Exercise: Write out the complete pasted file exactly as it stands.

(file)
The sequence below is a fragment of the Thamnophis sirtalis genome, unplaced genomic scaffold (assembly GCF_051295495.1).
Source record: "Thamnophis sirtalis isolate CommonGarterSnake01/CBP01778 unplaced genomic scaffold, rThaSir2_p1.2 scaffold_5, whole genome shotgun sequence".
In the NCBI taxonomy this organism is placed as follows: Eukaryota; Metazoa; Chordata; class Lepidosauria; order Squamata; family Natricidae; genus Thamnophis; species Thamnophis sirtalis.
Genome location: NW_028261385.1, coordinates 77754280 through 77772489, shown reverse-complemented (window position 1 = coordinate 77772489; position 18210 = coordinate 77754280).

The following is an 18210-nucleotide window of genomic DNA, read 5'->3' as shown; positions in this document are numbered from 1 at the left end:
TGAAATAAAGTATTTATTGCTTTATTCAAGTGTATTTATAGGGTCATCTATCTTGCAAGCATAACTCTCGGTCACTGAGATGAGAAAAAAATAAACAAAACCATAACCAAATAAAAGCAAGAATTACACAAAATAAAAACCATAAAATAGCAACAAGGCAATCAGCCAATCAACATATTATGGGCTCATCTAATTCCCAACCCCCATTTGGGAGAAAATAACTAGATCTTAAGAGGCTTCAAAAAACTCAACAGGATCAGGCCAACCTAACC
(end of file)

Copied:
The sequence below is a fragment of the Thamnophis sirtalis genome, unplaced genomic scaffold (assembly GCF_051295495.1).
Source record: "Thamnophis sirtalis isolate CommonGarterSnake01/CBP01778 unplaced genomic scaffold, rThaSir2_p1.2 scaffold_5, whole genome shotgun sequence".
In the NCBI taxonomy this organism is placed as follows: Eukaryota; Metazoa; Chordata; class Lepidosauria; order Squamata; family Natricidae; genus Thamnophis; species Thamnophis sirtalis.
Genome location: NW_028261385.1, coordinates 77754280 through 77772489, shown reverse-complemented (window position 1 = coordinate 77772489; position 18210 = coordinate 77754280).

The following is an 18210-nucleotide window of genomic DNA, read 5'->3' as shown; positions in this document are numbered from 1 at the left end:
TGAAATAAAGTATTTATTGCTTTATTCAAGTGTATTTATAGGGTCATCTATCTTGCAAGCATAACTCTCGGTCACTGAGATGAGAAAAAAATAAACAAAACCATAACCAAATAAAAGCAAGAATTACACAAAATAAAAACCATAAAATAGCAACAAGGCAATCAGCCAATCAACATATTATGGGCTCATCTAATTCCCAACCCCCATTTGGGAGAAAATAACTAGATCTTAAGAGGCTTCAAAAAACTCAACAGGATCAGGCCAACCTAACC